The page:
Follow by Email

Wednesday, 27 June 2012

Where to Start?

Where do you start when you know something is wrong but have no idea how to fix it?  That was my dilemma several years ago.  I knew that there was something wrong at school with my kids.  I spoke with the teachers, the principal, even the board trustee.  I couldn't get any answers or even hints of a solution.  The problems were numerous - bullying issues, boredom, inappropriate material, awareness on my part that my children could be doing so much more.  I eventually realized that the problem was not so much the individual issues but the shape and size of the box that they were in.  Sometimes no matter how we try we can't fix a problem when the problem is an inherent part of the situation.  To be put bluntly, the problem did not lie with the teachers, the principal, or the board.  The problem was the system itself.  There was a basic disconnect between how I viewed a good education and they did.

So, when the box doesn't fit, it is time to look outside the box.  We hear this expression used all the time and, on some level, we understand what it means but, in another way, we often don't really go outside the box, we just look at the box from another angle.  Because what is truly outside the box is the unknown and that is scary.  I went outside the box to get my children the education that I wanted for them.  I went way outside the box.  It was hard; it took work; it was filled with uncertainty.  But I discovered something along the way.  Because my goal was always to have them educated in a way so that they could make responsible decisions and learn to love learning for its own sake.  Because we always strove to open as many doors to their futures as possible.  Because we always stay involved with their learning and growing,outside the box was just fine.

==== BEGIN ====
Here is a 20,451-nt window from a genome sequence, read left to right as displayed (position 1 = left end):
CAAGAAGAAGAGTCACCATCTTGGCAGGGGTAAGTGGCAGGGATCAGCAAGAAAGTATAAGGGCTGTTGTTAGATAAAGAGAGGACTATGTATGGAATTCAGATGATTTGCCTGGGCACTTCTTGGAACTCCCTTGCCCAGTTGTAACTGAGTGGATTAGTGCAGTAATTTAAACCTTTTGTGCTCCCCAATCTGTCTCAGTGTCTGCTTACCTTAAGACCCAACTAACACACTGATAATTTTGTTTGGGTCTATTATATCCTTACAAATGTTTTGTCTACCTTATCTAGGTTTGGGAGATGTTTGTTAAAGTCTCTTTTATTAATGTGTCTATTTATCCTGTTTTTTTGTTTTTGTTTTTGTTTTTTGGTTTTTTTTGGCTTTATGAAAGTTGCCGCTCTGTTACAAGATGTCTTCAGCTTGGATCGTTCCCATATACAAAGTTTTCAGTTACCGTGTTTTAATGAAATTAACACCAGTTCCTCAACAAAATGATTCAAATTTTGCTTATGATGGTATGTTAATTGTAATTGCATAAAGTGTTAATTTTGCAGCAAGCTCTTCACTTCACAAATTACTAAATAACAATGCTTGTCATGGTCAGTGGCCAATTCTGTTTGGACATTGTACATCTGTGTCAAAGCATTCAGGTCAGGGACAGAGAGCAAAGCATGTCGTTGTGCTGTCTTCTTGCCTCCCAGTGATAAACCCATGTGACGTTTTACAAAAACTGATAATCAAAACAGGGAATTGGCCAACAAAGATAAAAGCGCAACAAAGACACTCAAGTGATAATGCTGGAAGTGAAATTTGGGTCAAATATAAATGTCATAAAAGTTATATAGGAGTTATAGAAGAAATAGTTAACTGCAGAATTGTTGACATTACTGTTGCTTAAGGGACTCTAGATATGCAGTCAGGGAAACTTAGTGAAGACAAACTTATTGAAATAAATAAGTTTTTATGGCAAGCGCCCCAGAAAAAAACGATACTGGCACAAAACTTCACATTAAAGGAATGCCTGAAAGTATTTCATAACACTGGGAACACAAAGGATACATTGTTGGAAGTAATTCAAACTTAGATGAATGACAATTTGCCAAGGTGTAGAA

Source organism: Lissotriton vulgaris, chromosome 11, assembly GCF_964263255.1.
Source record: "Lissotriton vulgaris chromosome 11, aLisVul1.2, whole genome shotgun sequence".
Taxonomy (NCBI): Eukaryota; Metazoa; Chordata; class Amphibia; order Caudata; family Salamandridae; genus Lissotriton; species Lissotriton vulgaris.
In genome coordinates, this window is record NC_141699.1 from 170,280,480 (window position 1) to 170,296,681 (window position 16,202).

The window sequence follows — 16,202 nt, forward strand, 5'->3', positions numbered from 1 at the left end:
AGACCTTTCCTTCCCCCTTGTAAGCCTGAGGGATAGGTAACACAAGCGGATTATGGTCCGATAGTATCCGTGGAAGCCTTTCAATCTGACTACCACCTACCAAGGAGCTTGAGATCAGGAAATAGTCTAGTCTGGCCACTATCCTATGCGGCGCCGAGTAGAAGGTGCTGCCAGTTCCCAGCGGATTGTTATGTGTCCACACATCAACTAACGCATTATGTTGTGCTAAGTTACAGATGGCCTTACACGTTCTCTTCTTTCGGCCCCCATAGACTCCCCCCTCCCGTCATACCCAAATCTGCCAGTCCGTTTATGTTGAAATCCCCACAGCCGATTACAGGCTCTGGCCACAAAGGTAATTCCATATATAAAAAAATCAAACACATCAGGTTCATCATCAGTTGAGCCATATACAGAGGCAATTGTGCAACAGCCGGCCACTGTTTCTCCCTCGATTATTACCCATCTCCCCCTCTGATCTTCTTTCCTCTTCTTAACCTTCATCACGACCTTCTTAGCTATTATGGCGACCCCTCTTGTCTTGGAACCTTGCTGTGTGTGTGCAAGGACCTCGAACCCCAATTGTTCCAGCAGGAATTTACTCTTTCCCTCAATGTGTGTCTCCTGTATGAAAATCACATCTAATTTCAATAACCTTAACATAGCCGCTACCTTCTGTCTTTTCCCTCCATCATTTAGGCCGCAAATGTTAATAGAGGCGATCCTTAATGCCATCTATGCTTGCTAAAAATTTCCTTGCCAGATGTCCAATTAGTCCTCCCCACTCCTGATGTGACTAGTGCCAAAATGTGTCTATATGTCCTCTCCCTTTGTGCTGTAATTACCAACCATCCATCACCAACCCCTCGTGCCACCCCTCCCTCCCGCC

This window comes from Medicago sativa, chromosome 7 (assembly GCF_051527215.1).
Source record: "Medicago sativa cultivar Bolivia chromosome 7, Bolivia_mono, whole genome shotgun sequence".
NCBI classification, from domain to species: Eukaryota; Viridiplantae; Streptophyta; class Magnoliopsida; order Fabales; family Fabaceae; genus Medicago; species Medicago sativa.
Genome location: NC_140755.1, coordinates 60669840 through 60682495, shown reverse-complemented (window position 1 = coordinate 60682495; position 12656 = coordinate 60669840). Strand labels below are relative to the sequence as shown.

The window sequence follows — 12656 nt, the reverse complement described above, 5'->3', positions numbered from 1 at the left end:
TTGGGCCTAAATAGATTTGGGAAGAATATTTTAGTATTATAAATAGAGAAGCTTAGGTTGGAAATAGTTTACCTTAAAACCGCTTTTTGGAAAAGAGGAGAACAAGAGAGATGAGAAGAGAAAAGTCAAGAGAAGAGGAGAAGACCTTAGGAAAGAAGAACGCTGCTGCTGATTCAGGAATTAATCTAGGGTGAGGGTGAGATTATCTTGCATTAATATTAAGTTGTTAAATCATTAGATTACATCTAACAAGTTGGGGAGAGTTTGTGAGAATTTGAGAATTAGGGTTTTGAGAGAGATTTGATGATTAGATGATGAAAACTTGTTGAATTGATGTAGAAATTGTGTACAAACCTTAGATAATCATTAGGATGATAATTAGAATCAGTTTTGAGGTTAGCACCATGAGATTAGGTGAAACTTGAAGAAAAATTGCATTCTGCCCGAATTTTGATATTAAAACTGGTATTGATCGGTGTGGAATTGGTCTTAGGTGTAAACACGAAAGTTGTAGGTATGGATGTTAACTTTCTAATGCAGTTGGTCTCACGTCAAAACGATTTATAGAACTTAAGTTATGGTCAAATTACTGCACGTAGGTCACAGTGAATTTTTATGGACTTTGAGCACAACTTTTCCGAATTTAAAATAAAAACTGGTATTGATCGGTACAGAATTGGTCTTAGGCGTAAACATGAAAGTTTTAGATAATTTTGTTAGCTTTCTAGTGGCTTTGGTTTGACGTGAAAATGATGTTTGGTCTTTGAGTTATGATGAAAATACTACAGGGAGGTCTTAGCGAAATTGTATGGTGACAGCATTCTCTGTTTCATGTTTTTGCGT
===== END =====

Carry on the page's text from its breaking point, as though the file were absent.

Every day I hear parents complaining about children being bored, teenagers hating school, a week spent watching movies.  How serious are these failures of our education system?  That is a decision to be made by each parent.  But let me ask you this: if the box they are in is not working, why are they still in the box?  Most importantly, why are they still in the box that failed you as a student?  The most common line that I hear when giving people a tour of Mississippi School for the Arts is "Where were you when I was going to high school?"  If this is the kind of school that you would have like to have attended, then why shouldn't it be a school for your children?

But even if we are willing to take ourselves into the unknown, we are very hesitant to risk our children.  But we need to.  If we don't then they will also live to regret that they did not have the opportunity to really learn what education could be like.  As Einstein said and is oft repeated, "The surest sign of insanity is to do the same thing over and over and expect a different result."






No comments:

Post a Comment